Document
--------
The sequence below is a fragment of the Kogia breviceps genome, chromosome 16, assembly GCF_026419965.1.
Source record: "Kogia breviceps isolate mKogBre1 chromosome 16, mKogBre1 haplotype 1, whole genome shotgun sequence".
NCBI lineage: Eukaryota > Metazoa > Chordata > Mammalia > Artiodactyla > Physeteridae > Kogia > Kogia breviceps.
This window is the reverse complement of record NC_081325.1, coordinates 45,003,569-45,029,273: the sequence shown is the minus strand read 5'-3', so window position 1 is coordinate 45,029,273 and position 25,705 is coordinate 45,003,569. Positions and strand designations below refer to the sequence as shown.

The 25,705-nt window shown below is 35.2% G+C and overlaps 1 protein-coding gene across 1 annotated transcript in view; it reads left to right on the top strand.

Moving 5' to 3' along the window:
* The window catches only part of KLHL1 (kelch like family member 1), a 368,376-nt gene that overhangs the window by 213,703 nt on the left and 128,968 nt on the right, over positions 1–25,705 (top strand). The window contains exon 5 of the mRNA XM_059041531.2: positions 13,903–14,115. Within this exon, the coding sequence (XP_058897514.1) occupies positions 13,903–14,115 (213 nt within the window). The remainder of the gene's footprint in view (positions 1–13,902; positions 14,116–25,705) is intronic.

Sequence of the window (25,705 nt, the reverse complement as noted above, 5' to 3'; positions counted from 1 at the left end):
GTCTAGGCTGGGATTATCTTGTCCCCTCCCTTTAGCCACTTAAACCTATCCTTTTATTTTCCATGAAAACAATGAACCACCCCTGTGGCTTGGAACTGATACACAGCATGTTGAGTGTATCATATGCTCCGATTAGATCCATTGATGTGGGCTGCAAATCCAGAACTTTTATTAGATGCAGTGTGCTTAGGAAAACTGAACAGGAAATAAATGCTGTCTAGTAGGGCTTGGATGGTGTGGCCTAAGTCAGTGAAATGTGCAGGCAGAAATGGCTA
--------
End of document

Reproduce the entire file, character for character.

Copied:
The sequence below is a fragment of the Kogia breviceps genome, chromosome 16, assembly GCF_026419965.1.
Source record: "Kogia breviceps isolate mKogBre1 chromosome 16, mKogBre1 haplotype 1, whole genome shotgun sequence".
NCBI lineage: Eukaryota > Metazoa > Chordata > Mammalia > Artiodactyla > Physeteridae > Kogia > Kogia breviceps.
This window is the reverse complement of record NC_081325.1, coordinates 45,003,569-45,029,273: the sequence shown is the minus strand read 5'-3', so window position 1 is coordinate 45,029,273 and position 25,705 is coordinate 45,003,569. Positions and strand designations below refer to the sequence as shown.

The 25,705-nt window shown below is 35.2% G+C and overlaps 1 protein-coding gene across 1 annotated transcript in view; it reads left to right on the top strand.

Moving 5' to 3' along the window:
* The window catches only part of KLHL1 (kelch like family member 1), a 368,376-nt gene that overhangs the window by 213,703 nt on the left and 128,968 nt on the right, over positions 1–25,705 (top strand). The window contains exon 5 of the mRNA XM_059041531.2: positions 13,903–14,115. Within this exon, the coding sequence (XP_058897514.1) occupies positions 13,903–14,115 (213 nt within the window). The remainder of the gene's footprint in view (positions 1–13,902; positions 14,116–25,705) is intronic.

Sequence of the window (25,705 nt, the reverse complement as noted above, 5' to 3'; positions counted from 1 at the left end):
GTCTAGGCTGGGATTATCTTGTCCCCTCCCTTTAGCCACTTAAACCTATCCTTTTATTTTCCATGAAAACAATGAACCACCCCTGTGGCTTGGAACTGATACACAGCATGTTGAGTGTATCATATGCTCCGATTAGATCCATTGATGTGGGCTGCAAATCCAGAACTTTTATTAGATGCAGTGTGCTTAGGAAAACTGAACAGGAAATAAATGCTGTCTAGTAGGGCTTGGATGGTGTGGCCTAAGTCAGTGAAATGTGCAGGCAGAAATGGCTA